I held your hand, caressed your face, and whispered my goodbye.
I promised you I would be okay, that I would remember you, and take care of people. I made promises that sound routine and common now but meant everything to me as I spoke them.
Moments felt like seconds and hours, all at the same time. Waiting for you to fly away and be at peace.
The machine told me your heart was slowly getting weaker. My breathing starting to catch, my hand wrapped around your leg tightly. Maybe, just maybe, if I held on tight enough, you would not leave. As your heart and breath began to stop, my knees buckled, and my heart broke.
It was at this moment I knew that my life would never be the same. Standing beside a bed that no longer had your spirit was the moment I knew that everything was about to change.
The following days went by in a blur full of hugs, love, and memories. I thought this was the hard part. The decisions, the pictures, the empty house. Once we got through this, it was just life, right?
I very quickly realized that this was wrong. The hard part was just beginning because, to be honest, grief is a bitch.
Now, let us be honest. Life is a little more fun with a few bitches hanging around. The hangover, the overstuffed sushi pants, and the bang of your funny bone on a corner. Little inconveniences that make you say, ugh, what a bitch. It makes life interesting and keeps people on their toes.
Grief is on the next level, though. It overtakes you, it swallows you whole, and all you know is drowning. You cannot breathe, and you cannot find the surface. You cannot find the air, and the fear remains as to when it will stop.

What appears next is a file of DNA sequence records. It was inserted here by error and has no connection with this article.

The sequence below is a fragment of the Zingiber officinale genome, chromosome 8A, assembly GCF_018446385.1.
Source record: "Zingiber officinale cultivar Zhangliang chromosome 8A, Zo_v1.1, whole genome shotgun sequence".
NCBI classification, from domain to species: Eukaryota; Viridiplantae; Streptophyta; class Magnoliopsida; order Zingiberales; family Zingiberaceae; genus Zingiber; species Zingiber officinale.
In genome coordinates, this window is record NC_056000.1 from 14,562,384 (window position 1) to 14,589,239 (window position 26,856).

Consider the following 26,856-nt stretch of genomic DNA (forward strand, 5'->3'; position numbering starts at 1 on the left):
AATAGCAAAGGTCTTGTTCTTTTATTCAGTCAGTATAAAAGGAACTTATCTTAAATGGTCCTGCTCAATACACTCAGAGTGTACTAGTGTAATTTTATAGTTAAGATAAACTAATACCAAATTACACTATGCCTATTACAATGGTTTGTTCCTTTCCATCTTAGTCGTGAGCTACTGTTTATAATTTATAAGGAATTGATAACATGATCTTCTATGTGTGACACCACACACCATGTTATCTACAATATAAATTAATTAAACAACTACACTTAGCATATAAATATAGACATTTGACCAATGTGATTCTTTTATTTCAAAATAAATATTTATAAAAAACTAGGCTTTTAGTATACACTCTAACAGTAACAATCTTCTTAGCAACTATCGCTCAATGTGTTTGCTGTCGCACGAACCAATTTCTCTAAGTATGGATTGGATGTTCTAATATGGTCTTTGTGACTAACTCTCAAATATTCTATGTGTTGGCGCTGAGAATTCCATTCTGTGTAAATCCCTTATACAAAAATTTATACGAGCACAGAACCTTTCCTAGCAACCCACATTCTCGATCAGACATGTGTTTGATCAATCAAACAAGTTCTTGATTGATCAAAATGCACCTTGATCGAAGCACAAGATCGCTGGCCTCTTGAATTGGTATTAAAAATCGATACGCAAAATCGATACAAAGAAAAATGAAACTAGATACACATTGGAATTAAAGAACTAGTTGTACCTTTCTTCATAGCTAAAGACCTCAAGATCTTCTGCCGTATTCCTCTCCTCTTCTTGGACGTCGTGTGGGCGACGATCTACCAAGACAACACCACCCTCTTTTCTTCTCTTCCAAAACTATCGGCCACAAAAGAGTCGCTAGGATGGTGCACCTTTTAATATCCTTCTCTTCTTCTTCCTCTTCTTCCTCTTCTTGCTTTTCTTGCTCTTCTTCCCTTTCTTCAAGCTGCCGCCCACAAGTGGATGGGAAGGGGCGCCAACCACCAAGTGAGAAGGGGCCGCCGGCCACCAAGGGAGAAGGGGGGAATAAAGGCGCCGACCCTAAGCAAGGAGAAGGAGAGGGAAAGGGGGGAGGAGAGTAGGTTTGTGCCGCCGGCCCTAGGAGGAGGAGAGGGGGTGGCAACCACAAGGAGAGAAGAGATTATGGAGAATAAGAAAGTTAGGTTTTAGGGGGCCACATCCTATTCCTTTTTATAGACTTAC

The problem with grief is it gets you like a thousand knives hitting you at any given moment. No rhyme or reason, just pain, and sadness. It does not have to make sense because grief just is.
Grief is wearing a cute dress only to remember that your papa once said it was pretty on you. Grief is having a cold beer after a long day at work only to randomly smell your uncle’s aftershave. Fluttering thoughts that overtake your world. Tears well in your eyes, hot air fills your lungs, and suddenly you are back there. In that hospital, holding that hand, making those promises. You become transported to a time where your life was crumbling only to remember that the crumbs are still very much there.
The worst part about grief is there is no timeline for when it goes away.
Three months, five years, or twenty years, it can still hit you. Maybe not as often or as extreme, but the sadness and emptiness of someone dying are never gone. They are the only thing gone, and that totally sucks.
The pain dwindles, but the loss is always there. The empty void at birthdays and holidays, the stories that they would have loved to hear, the babies they never got to meet.
Death and grief are total bitches. The best we can do is learn to breathe and remember that while missing people hurts, having them to miss was totally worth it.